Are you trying to decide whether fostering is the right option for you? Do you have questions about how the program works or the impact it has on animals in our community? Here are some commonly asked questions about pet foster care that will help answer your questions and guide your decision on whether or not this program is the right fit for you.
Q. Do you just need fosters for dogs? What type of pets need foster care?
- Lowell Humane Society sends many different types of animals into foster care for a variety of reasons! Our greatest foster needs are for cats recovering from URI and small animals such as guinea pigs and rabbits on pregnancy watch if they were previously housed with males. Other frequent foster needs include litters of kittens, unweaned kittens without a mom, litters of small animals like guinea pigs or hamsters who are still nursing, and pets requiring long-term treatment or care. We will occasionally send dogs to foster, but typically they need to go to a dog-free home as they are often working on a behavioral plan, or because they are long-term residents who are stressed by the kennel.
Q. Why would fostering be a better option for me than adopting?
- If you are someone who likes to travel, has a busy lifestyle, gets bored easily, is on a fixed income, or just loves helping animals in need, fostering could potentially be a better match for you than adoption. You can plan your fostering around vacations and trips, you can choose to foster animals whose needs match the pace of your lifestyle, you can try out living with different types of animals, the shelter covers the cost of medical care and provides all of the supplies, and it is one of the best ways to make the greatest impact on a large number of animals on a regular basis.
Q. I am not sure if I have the space for a foster pet in my home. How do I know how much space they will need?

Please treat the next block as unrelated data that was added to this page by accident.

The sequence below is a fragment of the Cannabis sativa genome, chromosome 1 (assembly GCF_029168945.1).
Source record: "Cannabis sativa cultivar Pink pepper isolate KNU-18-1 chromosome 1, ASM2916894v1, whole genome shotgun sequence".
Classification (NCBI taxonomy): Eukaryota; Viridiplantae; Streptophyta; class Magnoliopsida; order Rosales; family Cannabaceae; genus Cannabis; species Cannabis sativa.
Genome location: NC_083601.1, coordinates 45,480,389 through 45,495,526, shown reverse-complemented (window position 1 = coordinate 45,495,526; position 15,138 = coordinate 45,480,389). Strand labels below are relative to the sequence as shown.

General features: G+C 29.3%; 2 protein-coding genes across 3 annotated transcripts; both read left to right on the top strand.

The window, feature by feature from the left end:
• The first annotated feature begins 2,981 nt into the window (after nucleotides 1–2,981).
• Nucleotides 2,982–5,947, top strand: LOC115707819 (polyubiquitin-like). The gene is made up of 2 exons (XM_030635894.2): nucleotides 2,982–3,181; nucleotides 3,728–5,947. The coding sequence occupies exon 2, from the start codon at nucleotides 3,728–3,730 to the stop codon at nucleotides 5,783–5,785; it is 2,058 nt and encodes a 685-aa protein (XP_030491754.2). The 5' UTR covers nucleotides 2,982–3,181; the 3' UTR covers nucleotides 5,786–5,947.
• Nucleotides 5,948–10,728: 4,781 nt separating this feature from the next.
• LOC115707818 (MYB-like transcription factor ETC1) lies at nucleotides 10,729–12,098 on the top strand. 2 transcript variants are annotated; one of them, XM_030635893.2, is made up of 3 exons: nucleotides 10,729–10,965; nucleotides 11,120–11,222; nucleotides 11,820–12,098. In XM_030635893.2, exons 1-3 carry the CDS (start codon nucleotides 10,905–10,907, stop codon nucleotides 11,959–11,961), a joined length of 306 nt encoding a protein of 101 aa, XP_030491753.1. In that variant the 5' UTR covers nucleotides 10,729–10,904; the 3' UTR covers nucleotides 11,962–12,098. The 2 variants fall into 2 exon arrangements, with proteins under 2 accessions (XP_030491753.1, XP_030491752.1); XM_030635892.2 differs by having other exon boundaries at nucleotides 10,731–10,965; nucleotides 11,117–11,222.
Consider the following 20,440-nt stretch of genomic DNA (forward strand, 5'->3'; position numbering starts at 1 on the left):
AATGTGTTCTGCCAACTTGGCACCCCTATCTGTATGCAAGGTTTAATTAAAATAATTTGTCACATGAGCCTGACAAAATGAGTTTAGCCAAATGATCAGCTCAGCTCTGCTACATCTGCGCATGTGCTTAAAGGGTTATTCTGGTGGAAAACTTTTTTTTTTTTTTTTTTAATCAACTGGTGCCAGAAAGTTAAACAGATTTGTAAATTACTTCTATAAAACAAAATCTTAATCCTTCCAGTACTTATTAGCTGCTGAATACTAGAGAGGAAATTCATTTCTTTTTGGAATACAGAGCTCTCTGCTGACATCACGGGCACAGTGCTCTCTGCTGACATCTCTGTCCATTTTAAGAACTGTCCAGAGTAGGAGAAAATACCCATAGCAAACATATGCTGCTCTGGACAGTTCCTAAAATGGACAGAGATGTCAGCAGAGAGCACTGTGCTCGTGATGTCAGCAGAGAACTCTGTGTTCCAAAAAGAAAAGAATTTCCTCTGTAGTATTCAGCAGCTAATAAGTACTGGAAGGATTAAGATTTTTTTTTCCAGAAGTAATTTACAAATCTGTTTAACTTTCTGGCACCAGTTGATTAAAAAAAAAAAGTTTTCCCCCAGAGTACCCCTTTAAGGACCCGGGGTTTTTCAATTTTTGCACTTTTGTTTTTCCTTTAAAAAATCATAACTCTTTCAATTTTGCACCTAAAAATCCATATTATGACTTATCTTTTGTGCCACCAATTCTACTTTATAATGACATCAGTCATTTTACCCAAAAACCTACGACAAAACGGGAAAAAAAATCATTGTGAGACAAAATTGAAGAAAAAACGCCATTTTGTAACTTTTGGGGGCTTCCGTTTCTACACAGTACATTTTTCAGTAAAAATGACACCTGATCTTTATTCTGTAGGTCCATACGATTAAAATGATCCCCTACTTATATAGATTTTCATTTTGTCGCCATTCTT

- All you need is a single room for your foster pet to be kept separate from your resident pets. An office, spare bedroom, heated mudroom, or even a large bathroom would work. We require your pets to be separated from the shelter animals because 1) proper intros between pets take much longer than what the typical length of foster is and 2) shelter animals are often in foster because they are being treated for illnesses that we don’t want your pet to catch.
Q. How long do animals typically need to be in foster care?
- The length of stay in foster varies based on the type of animal and the reason they are going to foster. Many cats go to foster for treatment for URI which is a two-week treatment, then they can be returned to the shelter. Litters of kittens need to stay in foster until they are weaned from their mom and 2.2 lbs for surgery which is roughly at 2 months of age. Pregnancy watches for guinea pigs are 72 days from the date they were separated from the male, and pregnancy watch for rabbits is 30 days. In rare cases, a pet could need foster care for 3-4 months if they are recovering from injury, waiting on major surgery, or receiving ongoing treatment.
Q. Is it hard to give back the pet? I am not sure I would be able to bring my animal back to the shelter.
- We won’t lie, it can be difficult for some people to return their foster pets once they are ready for adoption, but it is an important part of the process. We remind our fosters that they are an integral chapter in their foster pet’s life, but they can help so many more animals in need by allowing this pet to be adopted to another loving family that is unable to foster. There is a shortage of foster care homes and many animals who need this care. By opening up your home to more animals in need of healing, you are giving so many more animals a chance at life than if you were to just adopt your first foster. Some things that help are reading the happy tail adoption stories that we share on our Volunteer & Foster FB Group and receiving updates from staff on how your former foster is doing in their new home.
Q. What if I really want to keep my foster pet, can I keep them?
- We encourage our foster families to foster three pets before they decide to adopt. However, if you really want to keep your foster and cannot imagine a life without them, we will of course allow you to adopt them. Our foster care program is not designed as a “foster to adopt” program as we invest staff time, donated resources, training hours, and more to ensure our foster families are prepared to be part of this program. It is expensive and time-consuming for us to continually replace fosters who leave or decide to adopt and can no longer foster, so we do not allow folks to participate in the program if their sole intention is adoption.
Q. Will I be a good pet foster?
- Do you love helping animals? Are you willing to learn new things and communicate with staff about your foster pet? Do you have time to give a pet the attention and care they need? If your answer to those questions is “yes!” then you are on the right track to becoming an awesome foster parent!
Find out more about our Foster Care Program here.